Great moments in probability
Years ago (around 1999) when dcoombs and I were debugging the first versions of our "weaver" Linux-based server appliances from our apartment in Waterloo, we used to test on the cheapest hardware we could obtain for cheap.
One of these boxes absolutely refused to boot weaver, but the symptoms were strange. We had three ways of booting: boot from a CD, install an image on the hard drive and boot that, or load Etherboot from a floppy and use that to network-boot the kernel over tftp.
The symptoms were as follows:
- Booting from CD worked fine.
- Installing from CD to the hard drive and booting that worked fine.
- Booting a weaver image from the hard drive (with a kernel downloaded via ftp) always gave kernel decompression error.
- The etherboot TFTP process would always abort with a timeout after a few packets. (Etherboot of the era would do that occasionally even on a good day, but here it happened every time.)
The obvious conclusion here was that our weaver kernel image was broken, because you could boot the Debian kernel from either CD or hard disk without a problem. Right?
Well... as it turned out, no. The actual problem was a horribly broken network card that would randomly corrupt bits. About 9 out of 10 packets would be corrupted. You'd think that would be obvious, right?
Well, no. In fact, TCP/IP is specially designed to deal with the occasional corrupted packet. TCP and UDP have a 16-bit checksum on every packet, and if it doesn't match, the receiver simply throws the packet away; the sender is supposed to resend (and it does!).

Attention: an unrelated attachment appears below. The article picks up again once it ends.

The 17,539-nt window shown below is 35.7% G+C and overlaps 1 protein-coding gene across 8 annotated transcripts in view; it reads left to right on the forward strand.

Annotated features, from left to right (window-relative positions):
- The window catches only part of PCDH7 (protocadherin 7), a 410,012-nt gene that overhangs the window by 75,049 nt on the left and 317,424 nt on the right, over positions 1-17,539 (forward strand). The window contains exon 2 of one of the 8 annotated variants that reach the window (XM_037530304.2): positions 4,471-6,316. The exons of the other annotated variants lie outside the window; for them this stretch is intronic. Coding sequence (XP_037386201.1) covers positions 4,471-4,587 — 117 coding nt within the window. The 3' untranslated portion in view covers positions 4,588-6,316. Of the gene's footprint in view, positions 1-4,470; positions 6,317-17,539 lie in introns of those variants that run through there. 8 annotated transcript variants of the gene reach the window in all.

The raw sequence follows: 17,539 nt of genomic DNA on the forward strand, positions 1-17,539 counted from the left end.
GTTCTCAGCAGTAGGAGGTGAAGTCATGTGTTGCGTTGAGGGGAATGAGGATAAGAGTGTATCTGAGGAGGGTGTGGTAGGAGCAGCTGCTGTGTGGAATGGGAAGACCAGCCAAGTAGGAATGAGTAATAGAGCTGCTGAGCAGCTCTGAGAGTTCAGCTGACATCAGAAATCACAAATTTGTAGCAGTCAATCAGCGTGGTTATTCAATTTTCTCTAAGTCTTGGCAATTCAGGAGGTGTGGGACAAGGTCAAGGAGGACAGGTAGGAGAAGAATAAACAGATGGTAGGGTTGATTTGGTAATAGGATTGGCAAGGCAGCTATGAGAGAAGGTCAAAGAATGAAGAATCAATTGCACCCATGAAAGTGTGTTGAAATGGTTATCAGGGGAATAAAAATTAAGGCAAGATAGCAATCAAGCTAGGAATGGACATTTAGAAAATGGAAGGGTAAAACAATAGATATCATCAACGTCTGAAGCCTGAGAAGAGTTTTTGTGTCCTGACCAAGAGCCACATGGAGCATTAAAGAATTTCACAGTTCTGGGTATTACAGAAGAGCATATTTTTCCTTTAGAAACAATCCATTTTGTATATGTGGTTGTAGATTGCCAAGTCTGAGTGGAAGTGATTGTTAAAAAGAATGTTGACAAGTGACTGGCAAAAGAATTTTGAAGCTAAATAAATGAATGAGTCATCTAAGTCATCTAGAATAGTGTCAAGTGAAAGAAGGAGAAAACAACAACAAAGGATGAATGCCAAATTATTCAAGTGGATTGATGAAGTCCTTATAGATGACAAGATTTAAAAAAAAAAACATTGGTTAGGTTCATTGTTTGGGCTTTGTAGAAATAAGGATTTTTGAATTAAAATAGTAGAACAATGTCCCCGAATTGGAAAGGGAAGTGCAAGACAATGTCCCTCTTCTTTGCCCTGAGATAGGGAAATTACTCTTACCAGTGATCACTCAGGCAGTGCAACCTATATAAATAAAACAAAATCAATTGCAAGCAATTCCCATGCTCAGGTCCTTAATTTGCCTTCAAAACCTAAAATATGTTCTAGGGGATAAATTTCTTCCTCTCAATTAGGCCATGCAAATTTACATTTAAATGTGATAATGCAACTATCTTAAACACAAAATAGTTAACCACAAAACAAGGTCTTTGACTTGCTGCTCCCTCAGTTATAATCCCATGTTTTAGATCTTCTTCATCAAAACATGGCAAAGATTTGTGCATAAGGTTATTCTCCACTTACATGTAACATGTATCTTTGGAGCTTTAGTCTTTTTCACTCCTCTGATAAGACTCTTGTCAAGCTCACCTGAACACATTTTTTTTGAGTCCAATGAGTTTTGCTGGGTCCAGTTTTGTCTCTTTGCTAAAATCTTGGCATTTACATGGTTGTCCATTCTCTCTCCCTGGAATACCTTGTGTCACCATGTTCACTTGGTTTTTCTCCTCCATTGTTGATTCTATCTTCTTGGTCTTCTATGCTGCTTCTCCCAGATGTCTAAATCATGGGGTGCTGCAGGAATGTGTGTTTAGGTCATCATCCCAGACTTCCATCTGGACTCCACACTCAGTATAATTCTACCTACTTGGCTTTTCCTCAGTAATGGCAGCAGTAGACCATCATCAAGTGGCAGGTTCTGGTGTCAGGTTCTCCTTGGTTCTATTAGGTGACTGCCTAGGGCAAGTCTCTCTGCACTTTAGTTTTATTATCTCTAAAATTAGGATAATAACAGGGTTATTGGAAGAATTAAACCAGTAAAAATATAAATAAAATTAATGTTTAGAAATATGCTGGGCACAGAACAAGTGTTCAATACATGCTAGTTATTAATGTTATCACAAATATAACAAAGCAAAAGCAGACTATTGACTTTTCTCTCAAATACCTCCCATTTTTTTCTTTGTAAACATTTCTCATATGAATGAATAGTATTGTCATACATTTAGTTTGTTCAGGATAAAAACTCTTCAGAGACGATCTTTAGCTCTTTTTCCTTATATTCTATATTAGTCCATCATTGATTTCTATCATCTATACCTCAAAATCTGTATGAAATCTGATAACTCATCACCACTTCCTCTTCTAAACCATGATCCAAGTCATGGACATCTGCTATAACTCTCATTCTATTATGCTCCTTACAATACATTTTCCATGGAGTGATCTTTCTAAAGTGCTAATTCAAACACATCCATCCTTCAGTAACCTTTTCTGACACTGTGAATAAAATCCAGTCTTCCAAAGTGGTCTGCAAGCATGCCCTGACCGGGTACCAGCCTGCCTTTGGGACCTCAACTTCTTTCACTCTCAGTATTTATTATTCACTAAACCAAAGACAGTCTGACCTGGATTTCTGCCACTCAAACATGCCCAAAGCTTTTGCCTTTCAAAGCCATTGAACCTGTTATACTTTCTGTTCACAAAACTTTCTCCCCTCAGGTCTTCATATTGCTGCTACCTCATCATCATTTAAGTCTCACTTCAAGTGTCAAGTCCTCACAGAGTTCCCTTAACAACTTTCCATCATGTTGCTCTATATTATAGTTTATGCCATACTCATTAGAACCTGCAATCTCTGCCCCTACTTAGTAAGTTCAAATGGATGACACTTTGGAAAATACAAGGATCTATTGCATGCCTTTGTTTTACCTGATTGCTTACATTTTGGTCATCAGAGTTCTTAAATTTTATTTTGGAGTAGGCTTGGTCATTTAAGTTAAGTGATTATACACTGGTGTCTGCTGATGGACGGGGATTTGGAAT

I had noticed the FTP transfers were surprisingly slow, but not that slow, and back in those days, you could never quite remember if your network card was 10 MBit or 100 MBit. This happened to be a 100 MBit card, but 9/10 packets were getting thrown away, so we got around 10 MBit performance from ftp.
But here's what killed us: a 16-bit checksum can only detect 65535 out of 65536 possible errors. A 9/10 error rate means you're sending 10x as much data as you think you are, so a 12MB kernel+rootdisk package is actually about 120MB of packets; that is, about 80000 packets at 1500 bytes each. Thus, virtually every transfer was destined to have a tiny number of incorrect bytes! Ha!
Of course TFTP is extra dumb and doesn't deal well at all with packet loss, so it would just time out. But I remain very impressed at how well TCP managed to paper over a 90% broken network. That's the power of the Internet for you, right there.
(Thanks to jwz for having a hopefully-unrelated problem that reminded me of this.)